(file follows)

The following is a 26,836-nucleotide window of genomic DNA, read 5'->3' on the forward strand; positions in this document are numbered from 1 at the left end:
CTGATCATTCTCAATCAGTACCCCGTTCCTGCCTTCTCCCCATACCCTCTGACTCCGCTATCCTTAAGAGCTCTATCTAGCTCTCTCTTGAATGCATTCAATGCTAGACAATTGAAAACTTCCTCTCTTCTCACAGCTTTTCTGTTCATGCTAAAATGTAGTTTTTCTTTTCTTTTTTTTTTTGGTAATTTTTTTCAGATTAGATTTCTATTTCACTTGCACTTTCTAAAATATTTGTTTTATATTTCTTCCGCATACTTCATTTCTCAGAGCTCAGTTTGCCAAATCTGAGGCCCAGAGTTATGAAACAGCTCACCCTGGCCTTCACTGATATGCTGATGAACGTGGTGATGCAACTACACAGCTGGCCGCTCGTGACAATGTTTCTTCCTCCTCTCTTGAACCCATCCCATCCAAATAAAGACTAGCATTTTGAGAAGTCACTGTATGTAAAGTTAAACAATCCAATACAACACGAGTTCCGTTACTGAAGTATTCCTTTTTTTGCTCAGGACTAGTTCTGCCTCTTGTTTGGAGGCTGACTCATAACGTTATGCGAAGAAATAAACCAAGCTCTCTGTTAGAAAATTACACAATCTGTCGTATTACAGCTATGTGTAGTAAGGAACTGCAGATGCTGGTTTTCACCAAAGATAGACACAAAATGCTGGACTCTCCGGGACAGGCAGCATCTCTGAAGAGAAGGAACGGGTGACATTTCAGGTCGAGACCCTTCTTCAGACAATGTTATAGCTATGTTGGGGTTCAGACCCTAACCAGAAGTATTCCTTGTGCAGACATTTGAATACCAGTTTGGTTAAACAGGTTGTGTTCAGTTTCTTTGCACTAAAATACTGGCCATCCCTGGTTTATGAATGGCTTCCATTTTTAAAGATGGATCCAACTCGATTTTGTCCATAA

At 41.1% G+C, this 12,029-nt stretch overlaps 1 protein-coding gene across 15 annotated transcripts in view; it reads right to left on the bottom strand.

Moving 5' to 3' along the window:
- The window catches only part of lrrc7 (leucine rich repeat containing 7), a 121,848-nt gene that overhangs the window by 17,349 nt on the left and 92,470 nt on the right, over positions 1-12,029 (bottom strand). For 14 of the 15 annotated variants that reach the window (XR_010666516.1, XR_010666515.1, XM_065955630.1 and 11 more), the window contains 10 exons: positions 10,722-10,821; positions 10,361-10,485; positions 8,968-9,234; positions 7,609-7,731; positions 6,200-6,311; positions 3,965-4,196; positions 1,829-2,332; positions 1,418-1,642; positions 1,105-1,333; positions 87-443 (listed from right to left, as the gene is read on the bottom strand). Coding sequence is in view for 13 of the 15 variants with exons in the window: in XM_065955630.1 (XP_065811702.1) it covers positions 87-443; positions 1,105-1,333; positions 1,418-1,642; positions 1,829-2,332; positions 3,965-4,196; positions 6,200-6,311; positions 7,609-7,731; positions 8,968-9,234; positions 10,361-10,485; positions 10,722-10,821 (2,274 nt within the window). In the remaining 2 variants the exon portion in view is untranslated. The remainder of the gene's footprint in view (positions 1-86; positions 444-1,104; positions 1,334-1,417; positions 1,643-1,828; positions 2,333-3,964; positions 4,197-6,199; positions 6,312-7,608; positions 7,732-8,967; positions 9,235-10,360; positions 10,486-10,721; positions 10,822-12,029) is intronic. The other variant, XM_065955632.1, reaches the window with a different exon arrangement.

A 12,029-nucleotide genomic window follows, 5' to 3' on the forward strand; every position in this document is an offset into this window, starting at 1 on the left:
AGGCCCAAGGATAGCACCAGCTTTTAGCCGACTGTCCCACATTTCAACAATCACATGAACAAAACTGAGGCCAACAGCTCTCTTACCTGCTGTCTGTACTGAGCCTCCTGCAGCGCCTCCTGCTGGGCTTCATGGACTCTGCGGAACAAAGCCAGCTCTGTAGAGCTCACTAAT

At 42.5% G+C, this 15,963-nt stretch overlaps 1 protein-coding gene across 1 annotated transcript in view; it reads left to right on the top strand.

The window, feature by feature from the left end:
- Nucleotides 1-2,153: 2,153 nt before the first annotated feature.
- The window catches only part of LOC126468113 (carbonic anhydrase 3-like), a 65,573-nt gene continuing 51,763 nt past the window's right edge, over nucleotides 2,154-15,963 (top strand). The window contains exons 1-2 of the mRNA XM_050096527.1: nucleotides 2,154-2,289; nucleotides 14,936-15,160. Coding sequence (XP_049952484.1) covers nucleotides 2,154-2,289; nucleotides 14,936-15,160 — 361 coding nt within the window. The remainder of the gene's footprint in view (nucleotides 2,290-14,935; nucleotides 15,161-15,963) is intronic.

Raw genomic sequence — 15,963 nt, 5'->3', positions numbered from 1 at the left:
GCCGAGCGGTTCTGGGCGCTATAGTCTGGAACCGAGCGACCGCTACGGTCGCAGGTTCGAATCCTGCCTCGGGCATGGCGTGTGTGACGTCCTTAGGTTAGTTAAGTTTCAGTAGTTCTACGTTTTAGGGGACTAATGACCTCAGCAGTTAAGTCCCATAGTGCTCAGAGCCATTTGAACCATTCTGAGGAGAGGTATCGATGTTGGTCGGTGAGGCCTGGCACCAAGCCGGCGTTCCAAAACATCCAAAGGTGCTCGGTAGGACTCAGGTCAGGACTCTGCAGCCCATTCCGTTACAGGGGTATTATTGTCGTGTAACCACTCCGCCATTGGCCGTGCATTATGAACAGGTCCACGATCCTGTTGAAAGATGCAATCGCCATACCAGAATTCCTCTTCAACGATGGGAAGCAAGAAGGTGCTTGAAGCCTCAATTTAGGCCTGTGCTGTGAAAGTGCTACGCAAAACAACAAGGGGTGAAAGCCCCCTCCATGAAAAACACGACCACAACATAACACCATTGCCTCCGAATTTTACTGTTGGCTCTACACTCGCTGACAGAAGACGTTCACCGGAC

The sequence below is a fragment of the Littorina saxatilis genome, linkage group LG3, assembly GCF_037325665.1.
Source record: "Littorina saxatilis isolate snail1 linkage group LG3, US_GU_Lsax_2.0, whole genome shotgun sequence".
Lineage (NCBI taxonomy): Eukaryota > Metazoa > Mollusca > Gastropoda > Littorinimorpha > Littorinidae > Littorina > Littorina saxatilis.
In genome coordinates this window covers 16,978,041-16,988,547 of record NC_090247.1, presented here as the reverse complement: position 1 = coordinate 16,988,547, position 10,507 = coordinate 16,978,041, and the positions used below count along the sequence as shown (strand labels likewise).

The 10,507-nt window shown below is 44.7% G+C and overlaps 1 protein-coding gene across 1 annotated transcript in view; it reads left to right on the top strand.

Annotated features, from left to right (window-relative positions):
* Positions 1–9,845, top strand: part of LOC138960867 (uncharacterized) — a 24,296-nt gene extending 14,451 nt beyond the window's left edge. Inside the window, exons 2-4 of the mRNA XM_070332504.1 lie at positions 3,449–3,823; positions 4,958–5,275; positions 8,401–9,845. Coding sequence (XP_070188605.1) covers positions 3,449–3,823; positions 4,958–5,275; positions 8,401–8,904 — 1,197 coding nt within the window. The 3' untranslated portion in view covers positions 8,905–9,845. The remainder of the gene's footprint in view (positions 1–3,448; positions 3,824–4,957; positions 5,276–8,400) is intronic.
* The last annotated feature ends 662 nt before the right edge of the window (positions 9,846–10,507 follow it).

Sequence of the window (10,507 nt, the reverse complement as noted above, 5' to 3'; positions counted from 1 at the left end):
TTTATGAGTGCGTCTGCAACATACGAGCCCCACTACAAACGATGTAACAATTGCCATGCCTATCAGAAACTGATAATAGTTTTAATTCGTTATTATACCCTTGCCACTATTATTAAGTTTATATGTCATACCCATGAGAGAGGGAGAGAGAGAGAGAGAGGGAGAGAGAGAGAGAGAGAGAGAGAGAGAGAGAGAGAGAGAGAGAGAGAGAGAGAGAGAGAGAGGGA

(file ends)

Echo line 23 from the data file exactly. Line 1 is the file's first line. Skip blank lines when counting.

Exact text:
TTTATGAGTGCGTCTGCAACATACGAGCCCCACTACAAACGATGTAACAATTGCCATGCCTATCAGAAACTGATAATAGTTTTAATTCGTTATTATACCCTTGCCACTATTATTAAGTTTATATGTCATACCCATGAGAGAGGGAGAGAGAGAGAGAGAGGGAGAGAGAGAGAGAGAGAGAGAGAGAGAGAGAGAGAGAGAGAGAGAGAGAGAGAGAGAGAGAGGGA